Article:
You can combine this with other queries and other DMOs to put together interesting information. But the key is to remember that you can only rely on this information to a certain degree. You can’t simply assume that the information here will tell you precisely which indexes have been used and which have not. You will have to assume that it might not cover all possible uses of indexes in your system because of a reboot on your server. If your server and the database that you’re interested in have been continuously online for over a year and you don’t have 18 month queries or something else, maybe. Otherwise, you’re taking a chance to simply use this to help clean up your system. However, it can help you clean up your system. Just do so with the knowledge of what this represents.


The next object is sys.dm_db_index_operational_stats(). This is a Dynamic Mangement Function (DMF) which means you must pass it parameters. With this DMF you can see current locking for every table or index. The call looks something like this:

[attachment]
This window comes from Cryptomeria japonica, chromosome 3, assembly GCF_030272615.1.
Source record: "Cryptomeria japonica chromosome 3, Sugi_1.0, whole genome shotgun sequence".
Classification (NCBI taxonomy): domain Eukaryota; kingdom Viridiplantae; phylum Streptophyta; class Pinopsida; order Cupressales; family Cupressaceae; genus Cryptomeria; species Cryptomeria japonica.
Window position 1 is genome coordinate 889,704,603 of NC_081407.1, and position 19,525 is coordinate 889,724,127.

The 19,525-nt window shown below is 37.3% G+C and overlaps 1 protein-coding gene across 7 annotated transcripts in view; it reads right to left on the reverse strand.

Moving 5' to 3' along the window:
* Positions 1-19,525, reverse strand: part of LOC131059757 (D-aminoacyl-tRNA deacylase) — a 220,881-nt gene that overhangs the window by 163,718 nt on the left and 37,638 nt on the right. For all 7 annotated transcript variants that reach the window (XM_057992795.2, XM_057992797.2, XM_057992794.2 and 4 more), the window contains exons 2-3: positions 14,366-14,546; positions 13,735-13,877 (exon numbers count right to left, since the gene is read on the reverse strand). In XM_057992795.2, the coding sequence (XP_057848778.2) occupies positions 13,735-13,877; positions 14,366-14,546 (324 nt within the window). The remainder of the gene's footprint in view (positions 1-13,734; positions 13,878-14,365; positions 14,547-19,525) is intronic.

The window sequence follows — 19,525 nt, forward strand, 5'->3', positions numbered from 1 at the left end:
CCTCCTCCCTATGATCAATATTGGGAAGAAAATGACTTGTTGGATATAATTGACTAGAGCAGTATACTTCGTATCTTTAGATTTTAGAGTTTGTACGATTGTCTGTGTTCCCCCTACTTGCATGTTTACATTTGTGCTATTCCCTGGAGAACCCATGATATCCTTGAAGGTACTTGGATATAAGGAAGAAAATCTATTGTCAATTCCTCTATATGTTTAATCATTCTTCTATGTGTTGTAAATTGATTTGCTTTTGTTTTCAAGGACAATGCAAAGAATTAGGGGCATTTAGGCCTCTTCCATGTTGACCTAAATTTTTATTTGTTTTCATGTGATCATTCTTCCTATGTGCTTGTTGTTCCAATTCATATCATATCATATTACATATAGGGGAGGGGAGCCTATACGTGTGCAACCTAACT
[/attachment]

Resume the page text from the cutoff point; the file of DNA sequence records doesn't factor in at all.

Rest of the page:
FROM    sys.dm_db_index_operational_stats(DB_ID('AdventureWorks2008R2'),
      NULL, –IndexID
      NULL –PartitionID
      ) AS ddios

The way I have it configured, I’m looking at all indexes for the table Sales.SalesOrderDetail. If I substituted NULL for the OBJECT_ID, I could see all access to tables within the database. Again, if I substituted NULL for the DB_ID I could see all active access across the system. Conversely, if I wanted to drill down, I would also add the IndexID value so that I would only see the activity of a given index and the same thing with the PartitionID.

But to really see it at work, let’s get a transaction going. I can do it very simply. If I open a second connection to the database and run this query:


SELECT * FROM Sales.SalesOrderDetail AS sod
WHERE sod.SalesOrderID = 42;

And then go back and run the original query. I have three rows for the three indexes on the table:


This returns all sorts of information about the locks and waits that currently occurring. In this instance you can see that a single page lock was taken out and that there were a pair of page latch waits, all on the first index, index_id = 1, the cluster. This would be expected for a query that is performing a seek on the clustered index.